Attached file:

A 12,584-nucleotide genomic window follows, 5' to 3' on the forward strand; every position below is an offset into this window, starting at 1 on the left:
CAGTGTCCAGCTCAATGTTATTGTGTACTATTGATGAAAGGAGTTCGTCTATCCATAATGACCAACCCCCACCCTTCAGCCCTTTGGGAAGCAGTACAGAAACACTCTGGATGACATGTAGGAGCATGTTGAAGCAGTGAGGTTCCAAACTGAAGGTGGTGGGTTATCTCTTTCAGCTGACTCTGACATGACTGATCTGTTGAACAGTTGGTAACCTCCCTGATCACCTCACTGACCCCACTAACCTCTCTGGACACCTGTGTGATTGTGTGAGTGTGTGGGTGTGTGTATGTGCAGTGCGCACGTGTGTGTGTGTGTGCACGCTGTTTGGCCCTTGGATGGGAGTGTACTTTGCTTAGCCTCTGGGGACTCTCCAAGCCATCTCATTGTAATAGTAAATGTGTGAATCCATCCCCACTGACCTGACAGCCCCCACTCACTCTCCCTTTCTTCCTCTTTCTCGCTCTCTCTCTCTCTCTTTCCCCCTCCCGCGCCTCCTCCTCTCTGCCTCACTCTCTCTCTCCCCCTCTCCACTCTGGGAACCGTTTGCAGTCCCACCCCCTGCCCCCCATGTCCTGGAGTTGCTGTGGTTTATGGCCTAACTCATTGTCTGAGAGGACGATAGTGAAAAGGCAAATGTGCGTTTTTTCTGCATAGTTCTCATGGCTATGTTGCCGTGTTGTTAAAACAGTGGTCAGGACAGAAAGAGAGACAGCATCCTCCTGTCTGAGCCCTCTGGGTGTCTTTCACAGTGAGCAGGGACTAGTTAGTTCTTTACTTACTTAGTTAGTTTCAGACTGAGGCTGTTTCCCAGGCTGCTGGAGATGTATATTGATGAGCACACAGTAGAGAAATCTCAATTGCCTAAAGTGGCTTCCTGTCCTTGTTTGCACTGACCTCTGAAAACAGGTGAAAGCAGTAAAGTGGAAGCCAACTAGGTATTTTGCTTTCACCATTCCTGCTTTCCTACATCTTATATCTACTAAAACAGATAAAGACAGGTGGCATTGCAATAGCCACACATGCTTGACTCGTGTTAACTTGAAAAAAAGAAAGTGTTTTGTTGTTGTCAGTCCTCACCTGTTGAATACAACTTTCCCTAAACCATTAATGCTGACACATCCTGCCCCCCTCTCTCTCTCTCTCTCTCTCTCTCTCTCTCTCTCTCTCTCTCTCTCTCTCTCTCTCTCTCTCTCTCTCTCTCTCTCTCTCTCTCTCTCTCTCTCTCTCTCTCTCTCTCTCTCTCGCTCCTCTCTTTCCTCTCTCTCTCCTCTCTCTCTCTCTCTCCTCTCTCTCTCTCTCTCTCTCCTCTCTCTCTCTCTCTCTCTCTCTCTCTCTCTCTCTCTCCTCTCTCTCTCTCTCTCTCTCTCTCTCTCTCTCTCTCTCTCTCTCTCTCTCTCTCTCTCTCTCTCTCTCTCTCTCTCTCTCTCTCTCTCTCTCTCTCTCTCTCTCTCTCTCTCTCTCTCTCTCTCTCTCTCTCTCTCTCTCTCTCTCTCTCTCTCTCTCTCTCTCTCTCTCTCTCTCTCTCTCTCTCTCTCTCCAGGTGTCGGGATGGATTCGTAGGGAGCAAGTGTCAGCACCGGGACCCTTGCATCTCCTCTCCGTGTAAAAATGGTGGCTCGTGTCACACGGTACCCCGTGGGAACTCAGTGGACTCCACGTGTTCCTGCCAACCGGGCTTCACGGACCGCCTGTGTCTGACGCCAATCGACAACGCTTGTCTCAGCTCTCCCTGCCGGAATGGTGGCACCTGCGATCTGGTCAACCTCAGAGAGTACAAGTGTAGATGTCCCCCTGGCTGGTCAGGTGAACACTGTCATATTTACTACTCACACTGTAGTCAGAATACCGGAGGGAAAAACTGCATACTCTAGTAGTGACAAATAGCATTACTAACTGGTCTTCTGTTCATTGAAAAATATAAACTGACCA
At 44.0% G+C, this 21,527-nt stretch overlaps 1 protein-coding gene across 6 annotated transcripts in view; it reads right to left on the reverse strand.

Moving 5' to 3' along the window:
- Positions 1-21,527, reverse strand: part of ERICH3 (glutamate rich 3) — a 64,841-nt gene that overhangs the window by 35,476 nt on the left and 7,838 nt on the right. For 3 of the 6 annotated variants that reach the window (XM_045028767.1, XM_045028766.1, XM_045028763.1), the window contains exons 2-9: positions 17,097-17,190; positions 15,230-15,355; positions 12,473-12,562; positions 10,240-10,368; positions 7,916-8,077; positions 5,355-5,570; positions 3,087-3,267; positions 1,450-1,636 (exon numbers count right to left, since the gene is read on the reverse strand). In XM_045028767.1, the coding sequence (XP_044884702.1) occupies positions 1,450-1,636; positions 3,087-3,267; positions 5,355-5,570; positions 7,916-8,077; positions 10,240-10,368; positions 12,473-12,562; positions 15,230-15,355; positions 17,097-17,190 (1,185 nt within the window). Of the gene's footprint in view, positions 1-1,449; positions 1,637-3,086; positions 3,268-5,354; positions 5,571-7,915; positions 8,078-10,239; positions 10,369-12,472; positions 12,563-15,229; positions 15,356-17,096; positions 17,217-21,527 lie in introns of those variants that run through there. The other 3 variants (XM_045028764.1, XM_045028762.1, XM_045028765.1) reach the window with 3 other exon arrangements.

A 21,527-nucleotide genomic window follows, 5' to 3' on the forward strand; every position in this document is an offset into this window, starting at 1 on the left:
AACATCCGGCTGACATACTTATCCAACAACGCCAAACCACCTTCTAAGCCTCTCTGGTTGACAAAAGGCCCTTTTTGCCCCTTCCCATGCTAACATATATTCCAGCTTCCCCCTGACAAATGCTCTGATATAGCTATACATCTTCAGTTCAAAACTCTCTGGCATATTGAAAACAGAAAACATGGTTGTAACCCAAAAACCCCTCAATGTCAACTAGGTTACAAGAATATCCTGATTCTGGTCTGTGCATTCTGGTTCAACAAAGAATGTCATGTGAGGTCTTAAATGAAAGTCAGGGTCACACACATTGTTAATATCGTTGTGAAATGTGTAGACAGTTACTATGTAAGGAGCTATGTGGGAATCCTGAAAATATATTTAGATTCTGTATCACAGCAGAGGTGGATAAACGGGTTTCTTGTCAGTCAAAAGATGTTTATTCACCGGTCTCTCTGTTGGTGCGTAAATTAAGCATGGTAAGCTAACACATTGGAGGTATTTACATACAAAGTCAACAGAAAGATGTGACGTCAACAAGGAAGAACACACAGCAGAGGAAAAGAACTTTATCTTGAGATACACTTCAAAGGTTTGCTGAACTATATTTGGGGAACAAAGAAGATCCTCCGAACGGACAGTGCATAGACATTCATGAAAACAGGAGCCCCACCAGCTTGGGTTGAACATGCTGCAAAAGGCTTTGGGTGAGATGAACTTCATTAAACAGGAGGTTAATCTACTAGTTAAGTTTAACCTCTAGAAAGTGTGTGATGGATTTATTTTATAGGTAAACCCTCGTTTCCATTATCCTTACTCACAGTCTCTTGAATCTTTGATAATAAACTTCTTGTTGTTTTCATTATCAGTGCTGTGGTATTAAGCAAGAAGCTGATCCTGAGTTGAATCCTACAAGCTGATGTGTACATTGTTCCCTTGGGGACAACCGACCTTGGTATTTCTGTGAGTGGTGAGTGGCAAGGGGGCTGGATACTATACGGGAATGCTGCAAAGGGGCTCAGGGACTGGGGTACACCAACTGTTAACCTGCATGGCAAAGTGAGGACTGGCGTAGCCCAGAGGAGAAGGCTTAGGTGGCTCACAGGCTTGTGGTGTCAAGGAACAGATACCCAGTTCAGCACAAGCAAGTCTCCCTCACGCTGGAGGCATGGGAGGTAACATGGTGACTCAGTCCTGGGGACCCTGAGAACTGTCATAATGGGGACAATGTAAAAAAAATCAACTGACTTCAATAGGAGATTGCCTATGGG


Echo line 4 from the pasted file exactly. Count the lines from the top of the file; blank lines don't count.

Moving 5' to 3' along the window: